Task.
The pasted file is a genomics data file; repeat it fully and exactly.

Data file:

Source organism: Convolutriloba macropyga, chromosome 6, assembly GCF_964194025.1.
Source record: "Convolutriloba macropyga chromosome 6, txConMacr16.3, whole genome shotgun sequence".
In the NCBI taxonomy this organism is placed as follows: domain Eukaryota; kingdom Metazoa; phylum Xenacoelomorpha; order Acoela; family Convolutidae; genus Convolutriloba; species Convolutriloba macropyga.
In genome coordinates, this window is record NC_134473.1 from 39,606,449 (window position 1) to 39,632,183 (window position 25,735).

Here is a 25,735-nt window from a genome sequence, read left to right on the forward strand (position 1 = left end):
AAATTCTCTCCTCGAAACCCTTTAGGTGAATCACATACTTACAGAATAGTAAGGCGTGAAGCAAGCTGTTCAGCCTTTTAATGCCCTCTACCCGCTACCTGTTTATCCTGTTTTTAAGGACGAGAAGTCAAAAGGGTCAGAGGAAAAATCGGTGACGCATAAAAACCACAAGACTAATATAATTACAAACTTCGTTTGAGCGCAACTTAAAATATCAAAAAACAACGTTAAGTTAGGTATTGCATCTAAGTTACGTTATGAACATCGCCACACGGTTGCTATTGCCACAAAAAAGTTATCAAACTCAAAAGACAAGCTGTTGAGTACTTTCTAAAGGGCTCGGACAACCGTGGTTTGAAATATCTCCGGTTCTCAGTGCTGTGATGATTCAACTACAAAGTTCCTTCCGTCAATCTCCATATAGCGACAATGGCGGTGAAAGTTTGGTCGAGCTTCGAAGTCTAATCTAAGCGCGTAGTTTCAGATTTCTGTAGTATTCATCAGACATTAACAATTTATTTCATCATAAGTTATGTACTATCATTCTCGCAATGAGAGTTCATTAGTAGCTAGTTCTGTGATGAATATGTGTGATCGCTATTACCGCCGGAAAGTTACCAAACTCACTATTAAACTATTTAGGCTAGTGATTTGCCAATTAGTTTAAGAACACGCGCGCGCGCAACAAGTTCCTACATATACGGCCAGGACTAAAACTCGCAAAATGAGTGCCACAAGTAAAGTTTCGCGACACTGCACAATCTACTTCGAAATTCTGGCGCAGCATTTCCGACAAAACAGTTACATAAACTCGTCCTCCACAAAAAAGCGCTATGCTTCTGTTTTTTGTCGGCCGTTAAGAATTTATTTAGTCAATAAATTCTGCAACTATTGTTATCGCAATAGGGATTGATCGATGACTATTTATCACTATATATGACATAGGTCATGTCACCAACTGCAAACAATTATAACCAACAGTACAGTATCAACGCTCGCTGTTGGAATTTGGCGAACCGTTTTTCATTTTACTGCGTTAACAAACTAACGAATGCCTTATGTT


Source organism: Convolutriloba macropyga, chromosome 6, assembly GCF_964194025.1.
Source record: "Convolutriloba macropyga chromosome 6, txConMacr16.3, whole genome shotgun sequence".
In the NCBI taxonomy this organism is placed as follows: domain Eukaryota; kingdom Metazoa; phylum Xenacoelomorpha; order Acoela; family Convolutidae; genus Convolutriloba; species Convolutriloba macropyga.
In genome coordinates, this window is record NC_134473.1 from 39,606,449 (window position 1) to 39,632,183 (window position 25,735).

Here is a 25,735-nt window from a genome sequence, read left to right on the forward strand (position 1 = left end):
AAATTCTCTCCTCGAAACCCTTTAGGTGAATCACATACTTACAGAATAGTAAGGCGTGAAGCAAGCTGTTCAGCCTTTTAATGCCCTCTACCCGCTACCTGTTTATCCTGTTTTTAAGGACGAGAAGTCAAAAGGGTCAGAGGAAAAATCGGTGACGCATAAAAACCACAAGACTAATATAATTACAAACTTCGTTTGAGCGCAACTTAAAATATCAAAAAACAACGTTAAGTTAGGTATTGCATCTAAGTTACGTTATGAACATCGCCACACGGTTGCTATTGCCACAAAAAAGTTATCAAACTCAAAAGACAAGCTGTTGAGTACTTTCTAAAGGGCTCGGACAACCGTGGTTTGAAATATCTCCGGTTCTCAGTGCTGTGATGATTCAACTACAAAGTTCCTTCCGTCAATCTCCATATAGCGACAATGGCGGTGAAAGTTTGGTCGAGCTTCGAAGTCTAATCTAAGCGCGTAGTTTCAGATTTCTGTAGTATTCATCAGACATTAACAATTTATTTCATCATAAGTTATGTACTATCATTCTCGCAATGAGAGTTCATTAGTAGCTAGTTCTGTGATGAATATGTGTGATCGCTATTACCGCCGGAAAGTTACCAAACTCACTATTAAACTATTTAGGCTAGTGATTTGCCAATTAGTTTAAGAACACGCGCGCGCGCAACAAGTTCCTACATATACGGCCAGGACTAAAACTCGCAAAATGAGTGCCACAAGTAAAGTTTCGCGACACTGCACAATCTACTTCGAAATTCTGGCGCAGCATTTCCGACAAAACAGTTACATAAACTCGTCCTCCACAAAAAAGCGCTATGCTTCTGTTTTTTGTCGGCCGTTAAGAATTTATTTAGTCAATAAATTCTGCAACTATTGTTATCGCAATAGGGATTGATCGATGACTATTTATCACTATATATGACATAGGTCATGTCACCAACTGCAAACAATTATAACCAACAGTACAGTATCAACGCTCGCTGTTGGAATTTGGCGAACCGTTTTTCATTTTACTGCGTTAACAAACTAACGAATGCCTTATGTT